VCE Awarded 2018 TechGrant

Vernal Pool Monitoring Project Coordinator, Liza Morse (second from left) leads volunteer citizen scientists in a field workshop in Montpelier, VT. Photo courtesy of Steve Faccio.

VCE’s hallmark is applying its expertise in research, mapping, and data analysis to identify pressing wildlife conservation issues and develop effective solutions. Our scientists continually seek to incorporate emerging technologies to enhance their data gathering and analysis capabilities — thanks to a generous 2018 TechGrant award from the TechFoundation, VCE’s Vernal Pool Monitoring Project will benefit from such a technological boost.

An Olympus DM-720 digital audio recorder in a waterproof case with an Olympus ME-52W noise-reducing external microphone. Photo courtesy of Liza Morse.

This year’s TechGrant provides funding to purchase equipment for 35 field monitoring sites for this innovative, statewide citizen science-based project to monitor Vermont’s vernal pools. The grant will also support the purchase of iPads to be used for field data collection at other VCE project sites.

“Cutting edge field technology has become increasingly vital to VCE’s wildlife research and monitoring efforts across the landscape,” said Chris Rimmer, VCE’s Executive Director. “Thanks to TechFoundation’s continued, generous support, we will soon be able to efficiently and accurately monitor the health of Vermont’s vulnerable vernal pools. This is a terrific advance, both for VCE and our dedicated citizen scientists.”

VCE’s overall vernal pool conservation work is comprised of four distinct projects:

Why all the fuss over vernal pools? These ephemeral woodland pools provide critical habitat for a diverse assemblage of wildlife, yet they remain largely unstudied and highly at risk from the effects of climate change, airborne pollutants, and development. Having mapped the location of nearly 5,000 potential and known vernal pools across Vermont with the help of >125 volunteers, VCE has initiated the next step: an ongoing monitoring project to track the health of these critical ecosystems.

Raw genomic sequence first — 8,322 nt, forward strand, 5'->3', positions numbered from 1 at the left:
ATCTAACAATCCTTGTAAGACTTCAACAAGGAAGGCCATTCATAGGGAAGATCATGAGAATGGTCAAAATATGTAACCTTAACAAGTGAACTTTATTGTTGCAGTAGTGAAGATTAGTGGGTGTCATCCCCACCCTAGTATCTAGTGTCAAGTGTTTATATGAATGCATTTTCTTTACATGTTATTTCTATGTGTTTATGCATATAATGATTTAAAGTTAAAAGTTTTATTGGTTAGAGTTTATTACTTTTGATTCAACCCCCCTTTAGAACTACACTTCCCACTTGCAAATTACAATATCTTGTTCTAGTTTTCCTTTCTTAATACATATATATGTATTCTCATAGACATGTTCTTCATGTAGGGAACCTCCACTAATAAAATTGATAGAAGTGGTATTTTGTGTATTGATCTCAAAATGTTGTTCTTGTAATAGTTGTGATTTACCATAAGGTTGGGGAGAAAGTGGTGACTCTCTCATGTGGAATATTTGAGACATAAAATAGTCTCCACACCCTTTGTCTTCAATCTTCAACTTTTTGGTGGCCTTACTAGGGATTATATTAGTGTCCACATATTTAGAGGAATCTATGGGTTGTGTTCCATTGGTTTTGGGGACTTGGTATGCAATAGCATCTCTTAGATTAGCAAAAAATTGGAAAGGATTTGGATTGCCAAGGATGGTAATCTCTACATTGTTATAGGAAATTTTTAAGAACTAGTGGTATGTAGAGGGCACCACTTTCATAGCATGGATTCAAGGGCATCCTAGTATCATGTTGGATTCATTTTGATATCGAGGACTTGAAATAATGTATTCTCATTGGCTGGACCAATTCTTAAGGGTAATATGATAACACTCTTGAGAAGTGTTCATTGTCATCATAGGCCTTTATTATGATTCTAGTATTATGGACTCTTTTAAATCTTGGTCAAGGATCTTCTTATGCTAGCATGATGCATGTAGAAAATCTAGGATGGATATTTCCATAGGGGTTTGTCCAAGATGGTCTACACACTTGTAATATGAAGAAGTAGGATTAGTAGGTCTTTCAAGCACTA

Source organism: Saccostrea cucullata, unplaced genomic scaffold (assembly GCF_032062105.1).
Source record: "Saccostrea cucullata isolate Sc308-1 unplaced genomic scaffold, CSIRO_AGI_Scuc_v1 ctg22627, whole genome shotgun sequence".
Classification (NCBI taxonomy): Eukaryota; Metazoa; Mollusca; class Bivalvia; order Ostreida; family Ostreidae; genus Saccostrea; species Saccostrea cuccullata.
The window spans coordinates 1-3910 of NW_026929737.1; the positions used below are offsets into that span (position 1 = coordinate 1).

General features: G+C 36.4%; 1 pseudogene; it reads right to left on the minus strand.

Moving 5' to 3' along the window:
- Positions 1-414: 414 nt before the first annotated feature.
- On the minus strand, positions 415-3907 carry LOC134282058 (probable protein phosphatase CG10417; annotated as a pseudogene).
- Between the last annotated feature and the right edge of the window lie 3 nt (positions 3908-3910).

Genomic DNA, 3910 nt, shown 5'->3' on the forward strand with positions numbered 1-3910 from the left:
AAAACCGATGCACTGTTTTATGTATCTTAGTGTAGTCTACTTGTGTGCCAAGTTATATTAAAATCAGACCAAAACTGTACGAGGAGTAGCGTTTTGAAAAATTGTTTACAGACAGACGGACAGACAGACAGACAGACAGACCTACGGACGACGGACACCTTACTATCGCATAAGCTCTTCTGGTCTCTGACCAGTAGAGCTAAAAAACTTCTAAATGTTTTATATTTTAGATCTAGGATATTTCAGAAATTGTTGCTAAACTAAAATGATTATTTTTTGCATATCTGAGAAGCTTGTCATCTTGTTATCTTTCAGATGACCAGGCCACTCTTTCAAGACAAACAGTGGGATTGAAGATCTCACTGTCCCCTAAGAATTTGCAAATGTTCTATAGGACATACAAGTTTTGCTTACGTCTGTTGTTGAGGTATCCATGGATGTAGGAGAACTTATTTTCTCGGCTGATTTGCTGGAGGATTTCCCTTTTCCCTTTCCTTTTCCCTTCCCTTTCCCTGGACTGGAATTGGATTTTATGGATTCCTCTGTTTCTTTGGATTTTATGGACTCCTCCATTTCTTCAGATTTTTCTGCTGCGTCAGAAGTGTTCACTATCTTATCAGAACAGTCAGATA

Vernal pool in Burlington, VT. Photo courtesy of David Charles.

Repeated monitoring of known pools is essential to establish a baseline of data against which to evaluate future changes, and to increase our body of knowledge about these unique, fragile wetlands.

Liza Morse carefully scooped up a spotted salamander egg mass during an April vernal pool monitoring workshop in Burlington, VT. Photo courtesy of David Charles.

The primary goal of VCE’s Vernal Pool Monitoring Program is to train and equip volunteer citizen scientists to effectively monitor breeding phenology, status, and trends of vernal pool amphibian and invertebrate populations, as well as abiotic variables such as water quality and hydroperiod. TechGrant funding will be used to purchase equipment such as automated digital audio recorders to remotely record onset of frog chorusing, noise canceling microphones, and water temperature data loggers. These devices will be placed at vernal pools in early spring and set to record during the first three hours after dark every day for one month. The data will enable VCE scientists to determine the onset of wood frog chorusing at each pool as a means to track breeding phenology.

Wood Frog moving toward a vernal pool in early spring. © K.P. McFarland

In addition to equipping the Vernal Pool Monitoring Program, TechGrant funding will be used to purchase iPads for field data collection for several other VCE field projects. Having the means to view and enter spatial data in situ would enhance the amphibian road crossing project, investigation of Bicknell’s Thrush occupancy in managed forests of Maine, and our long-running Mountain Birdwatch monitoring program.

Finally, TechGrant monies will help promote outreach of conservation outcomes by providing a new laptop and updated software to allow Karen Bourque, VCE’s new Director of Communications, to coordinate the myriad aspects of our diverse science communications portfolio.

The TechFoundation is a Cambridge, Massachusetts-based organization that delivers technology, expertise, and capital to help nonprofit organizations serve humanity. TechFoundation envisions a world where nonprofit organizations can access the same resources to serve humanity that businesses use to create wealth.

“From Canada to South America, there is a tremendous amount of conservation science that needs to be done,” said Rimmer. “The technology upgrades made possible by this TechGrant award will not only help VCE accomplish vernal pool monitoring throughout Vermont, but will enable us to communicate that and other key information to those who can implement direct, on-the-ground conservation actions across the hemisphere.” You can follow all VCE’s progress and even join our efforts as a citizen scientist by visiting the VCE web site.

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